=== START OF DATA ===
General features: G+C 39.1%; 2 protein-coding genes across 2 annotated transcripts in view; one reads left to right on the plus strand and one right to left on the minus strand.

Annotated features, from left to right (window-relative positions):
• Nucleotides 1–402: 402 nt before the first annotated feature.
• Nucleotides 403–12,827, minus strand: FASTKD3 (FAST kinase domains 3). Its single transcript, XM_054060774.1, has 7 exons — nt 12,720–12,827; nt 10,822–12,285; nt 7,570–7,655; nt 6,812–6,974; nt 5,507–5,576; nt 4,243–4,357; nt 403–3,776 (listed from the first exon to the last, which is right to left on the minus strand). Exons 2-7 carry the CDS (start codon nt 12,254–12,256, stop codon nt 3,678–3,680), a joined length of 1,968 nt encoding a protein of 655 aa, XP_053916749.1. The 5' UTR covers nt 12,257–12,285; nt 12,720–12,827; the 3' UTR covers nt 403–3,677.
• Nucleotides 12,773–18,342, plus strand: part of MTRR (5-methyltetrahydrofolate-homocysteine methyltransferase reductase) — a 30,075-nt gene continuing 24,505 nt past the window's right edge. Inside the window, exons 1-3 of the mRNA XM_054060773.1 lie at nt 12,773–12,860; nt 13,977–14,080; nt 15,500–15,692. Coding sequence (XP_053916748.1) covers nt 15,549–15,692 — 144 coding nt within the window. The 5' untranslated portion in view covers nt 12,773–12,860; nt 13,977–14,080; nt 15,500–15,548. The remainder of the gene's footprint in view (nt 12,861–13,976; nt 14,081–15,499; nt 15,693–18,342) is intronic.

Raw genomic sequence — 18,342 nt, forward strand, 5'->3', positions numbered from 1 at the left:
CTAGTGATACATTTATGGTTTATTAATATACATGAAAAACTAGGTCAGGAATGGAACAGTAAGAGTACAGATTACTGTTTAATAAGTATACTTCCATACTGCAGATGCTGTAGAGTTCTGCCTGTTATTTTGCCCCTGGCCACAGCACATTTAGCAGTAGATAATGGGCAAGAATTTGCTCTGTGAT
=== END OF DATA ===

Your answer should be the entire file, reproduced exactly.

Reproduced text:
General features: G+C 39.1%; 2 protein-coding genes across 2 annotated transcripts in view; one reads left to right on the plus strand and one right to left on the minus strand.

Annotated features, from left to right (window-relative positions):
• Nucleotides 1–402: 402 nt before the first annotated feature.
• Nucleotides 403–12,827, minus strand: FASTKD3 (FAST kinase domains 3). Its single transcript, XM_054060774.1, has 7 exons — nt 12,720–12,827; nt 10,822–12,285; nt 7,570–7,655; nt 6,812–6,974; nt 5,507–5,576; nt 4,243–4,357; nt 403–3,776 (listed from the first exon to the last, which is right to left on the minus strand). Exons 2-7 carry the CDS (start codon nt 12,254–12,256, stop codon nt 3,678–3,680), a joined length of 1,968 nt encoding a protein of 655 aa, XP_053916749.1. The 5' UTR covers nt 12,257–12,285; nt 12,720–12,827; the 3' UTR covers nt 403–3,677.
• Nucleotides 12,773–18,342, plus strand: part of MTRR (5-methyltetrahydrofolate-homocysteine methyltransferase reductase) — a 30,075-nt gene continuing 24,505 nt past the window's right edge. Inside the window, exons 1-3 of the mRNA XM_054060773.1 lie at nt 12,773–12,860; nt 13,977–14,080; nt 15,500–15,692. Coding sequence (XP_053916748.1) covers nt 15,549–15,692 — 144 coding nt within the window. The 5' untranslated portion in view covers nt 12,773–12,860; nt 13,977–14,080; nt 15,500–15,548. The remainder of the gene's footprint in view (nt 12,861–13,976; nt 14,081–15,499; nt 15,693–18,342) is intronic.

Raw genomic sequence — 18,342 nt, forward strand, 5'->3', positions numbered from 1 at the left:
CTAGTGATACATTTATGGTTTATTAATATACATGAAAAACTAGGTCAGGAATGGAACAGTAAGAGTACAGATTACTGTTTAATAAGTATACTTCCATACTGCAGATGCTGTAGAGTTCTGCCTGTTATTTTGCCCCTGGCCACAGCACATTTAGCAGTAGATAATGGGCAAGAATTTGCTCTGTGAT